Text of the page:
Minimalists feel that removing life’s clutter creates space for what matters. This is true in the digital world too. Our data may not fill up the area around us, but it can consume our minds.
I’ve been pairing down at home, on my phone, and on my computer. When it comes to that last one, I’ve found that being a Linux users comes with a few advantages. These are some of the ways the freedom of open source software has helped me simplify my digital life. They can help you, too.
1. You Can Remove Any Part of Your System
The first part of buying a new Windows machine is removing all the pre-installed crud that you don’t want. While you can remove third-party printer software and bulky photo editing apps, you can’t touch much of Microsoft’s own offerings. You can disable some Windows services, but many core parts are off limits.
Linux removes those limitations. After installing a distribution, you’re free to remove any of the default programs. Though, depending on your distro, you may have to dip into the command line. Don’t let that scare you — it’s really not that hard.
Many distros don’t come with much software at all. They instead provide a clean slate for you to fill with whatever apps you desire.
If you don’t have a printer or a webcam, you don’t need the background services that power this hardware. Linux lets you dive deep into your system to remove whatever bits you don’t want.
2. Build a System That Only Has What You Need
Instead of starting with a working system and removing the parts you don’t like, try building your ideal machine from scratch.
This option requires getting your hands dirty, but a motivated first-timer can install a barebones distro like Arch Linux and follow online guides to create a system bit by bit. A side benefit is that, by the end, you will have a much better understanding of how Linux works.
3. No Ads or Pop-Ups
Open source software is largely free of commercial influence. You won’t see banners advertising other software or pop-ups trying to sell you stuff. Nor will you have to uncheck boxes when installing apps.
The lack of ads removes extra extra clutter from your workspace, and it liberates you from unwanted distractions. You also get to use software that’s designed explicitly to help you complete a task, rather than to make money off you.
Not only does this remove distractions, but it also helps keep your computer safe from attack. You can also be less concerned about tracking.
4. Choose a Minimalist Interface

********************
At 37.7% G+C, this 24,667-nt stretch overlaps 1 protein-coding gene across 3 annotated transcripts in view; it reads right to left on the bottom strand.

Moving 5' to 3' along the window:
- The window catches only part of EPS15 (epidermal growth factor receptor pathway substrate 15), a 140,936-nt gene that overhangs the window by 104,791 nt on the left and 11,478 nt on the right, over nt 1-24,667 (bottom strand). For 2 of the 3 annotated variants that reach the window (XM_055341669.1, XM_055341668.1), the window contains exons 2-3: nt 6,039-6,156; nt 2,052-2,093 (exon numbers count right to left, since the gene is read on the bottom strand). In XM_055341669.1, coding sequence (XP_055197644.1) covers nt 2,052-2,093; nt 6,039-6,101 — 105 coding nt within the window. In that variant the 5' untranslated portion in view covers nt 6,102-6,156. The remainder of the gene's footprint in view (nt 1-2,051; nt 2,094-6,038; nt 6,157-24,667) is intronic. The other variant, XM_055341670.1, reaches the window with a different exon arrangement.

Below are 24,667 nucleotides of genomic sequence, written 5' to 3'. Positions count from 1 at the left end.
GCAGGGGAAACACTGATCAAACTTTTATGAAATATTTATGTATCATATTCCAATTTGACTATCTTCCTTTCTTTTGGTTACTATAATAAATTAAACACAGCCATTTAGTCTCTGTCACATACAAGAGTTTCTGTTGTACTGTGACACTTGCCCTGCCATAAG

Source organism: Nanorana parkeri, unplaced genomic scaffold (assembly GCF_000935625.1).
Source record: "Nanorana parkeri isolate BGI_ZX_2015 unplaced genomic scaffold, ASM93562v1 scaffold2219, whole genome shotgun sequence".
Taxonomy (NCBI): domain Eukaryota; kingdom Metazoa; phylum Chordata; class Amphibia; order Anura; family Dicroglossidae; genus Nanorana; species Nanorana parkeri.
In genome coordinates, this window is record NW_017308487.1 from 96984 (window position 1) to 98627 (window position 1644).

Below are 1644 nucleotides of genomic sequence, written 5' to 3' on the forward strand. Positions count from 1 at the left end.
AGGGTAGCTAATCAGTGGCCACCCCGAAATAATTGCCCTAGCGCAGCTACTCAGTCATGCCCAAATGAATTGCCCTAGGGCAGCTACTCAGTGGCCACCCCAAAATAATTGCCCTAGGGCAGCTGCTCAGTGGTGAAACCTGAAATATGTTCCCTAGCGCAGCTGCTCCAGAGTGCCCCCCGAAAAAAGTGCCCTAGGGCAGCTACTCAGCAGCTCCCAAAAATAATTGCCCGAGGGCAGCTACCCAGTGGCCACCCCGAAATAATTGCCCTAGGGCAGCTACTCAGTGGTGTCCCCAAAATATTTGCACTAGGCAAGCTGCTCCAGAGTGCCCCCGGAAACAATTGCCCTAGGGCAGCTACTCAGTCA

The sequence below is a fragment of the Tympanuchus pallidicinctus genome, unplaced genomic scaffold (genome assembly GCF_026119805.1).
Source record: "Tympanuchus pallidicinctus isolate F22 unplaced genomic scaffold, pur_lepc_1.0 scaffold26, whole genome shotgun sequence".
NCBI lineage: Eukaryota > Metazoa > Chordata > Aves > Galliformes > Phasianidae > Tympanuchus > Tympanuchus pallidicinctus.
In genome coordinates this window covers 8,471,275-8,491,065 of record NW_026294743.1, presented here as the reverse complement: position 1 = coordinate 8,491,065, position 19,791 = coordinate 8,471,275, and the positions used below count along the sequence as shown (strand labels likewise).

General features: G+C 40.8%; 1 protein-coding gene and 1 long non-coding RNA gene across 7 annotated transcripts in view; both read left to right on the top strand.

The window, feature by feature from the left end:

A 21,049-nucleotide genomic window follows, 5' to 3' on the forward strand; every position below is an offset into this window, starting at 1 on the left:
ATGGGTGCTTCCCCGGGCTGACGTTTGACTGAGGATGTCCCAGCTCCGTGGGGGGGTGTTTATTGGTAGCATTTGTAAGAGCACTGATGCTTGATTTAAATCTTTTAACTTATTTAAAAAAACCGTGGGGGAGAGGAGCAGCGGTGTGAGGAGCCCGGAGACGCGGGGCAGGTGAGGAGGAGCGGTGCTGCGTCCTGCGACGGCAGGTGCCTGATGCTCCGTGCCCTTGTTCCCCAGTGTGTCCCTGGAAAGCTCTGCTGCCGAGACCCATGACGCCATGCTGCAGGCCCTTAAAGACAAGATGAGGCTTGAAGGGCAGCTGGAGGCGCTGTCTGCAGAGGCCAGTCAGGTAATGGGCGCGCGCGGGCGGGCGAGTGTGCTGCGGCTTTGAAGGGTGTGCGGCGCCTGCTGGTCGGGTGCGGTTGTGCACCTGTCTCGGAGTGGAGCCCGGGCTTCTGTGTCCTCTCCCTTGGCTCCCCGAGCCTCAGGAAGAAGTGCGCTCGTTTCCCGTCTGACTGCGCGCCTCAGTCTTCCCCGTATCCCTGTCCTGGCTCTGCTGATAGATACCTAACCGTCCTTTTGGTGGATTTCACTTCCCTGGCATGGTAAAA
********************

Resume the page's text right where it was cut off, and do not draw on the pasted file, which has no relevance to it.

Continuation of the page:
Windows 8 was a big departure from prior versions. Windows 10 dialed that back, but things still aren’t quite the same. In contrast, most Linux distros let you choose your own desktop interface no matter which version you’re running.
Want a small panel? Prefer a dock with icons along the side of the screen? Would you work better if the desktop were entirely blank? Linux lets you set up your workspace however you need to get stuff done.
I use Elementary OS, a polished and minimalist distro that helps me stay on task. You may find you prefer the simplicity of GNOME. KDE can use up as much or as little of the screen as desired. Xmonad takes up basically no space at all.
5. Everything Is Free
You won’t find Linux software on store shelves, which means less physical clutter for you to bring home (granted, you’re probably not getting most of your software on Windows or macOS this way anymore). You don’t have to remember or retain any product codes either.
6. Low System Requirements
Compared to Windows, a Linux OS takes up relatively little space. You can install Linux on a machine that used to run Windows and find that you can store much more of your own data — though since you’re going for minimalism, you probably don’t want to. No matter, storage space isn’t the only system requirement that’s lower with Linux. You don’t need as much RAM, as powerful a graphics card, or as fast a CPU.
These lower system requirements mean you can install Linux on older hardware, and you won’t have to replace your current computer nearly as sooner. Not having to upgrade to a new PC saves money and helps fight planned obsolescence and reduce environmental waste.
7. Little System Maintenance
With Linux, you don’t have to spend much time keeping your computer up and running. There’s no need for virus scanners, and your machine will likely continue to run quickly over time.
Updates are free and simple to install. A few button presses is all it takes to bring the latest versions down from the web and onto your PC. Some distros make moving to the next version a simple process, and others don’t require you to ever make the leap to a new release.
Do You Need to Declutter Your Machine?
How much mental bandwidth does your PC consume? Do you spend more time fixing your computer than using it? Are all of the distractions keeping you from focusing? Maybe it’s time to try Linux!
Digital minimalists, share your tips! Even if you’re not a Linux user, your advice is still helpful. I’ll be waiting for your ideas and suggestions below!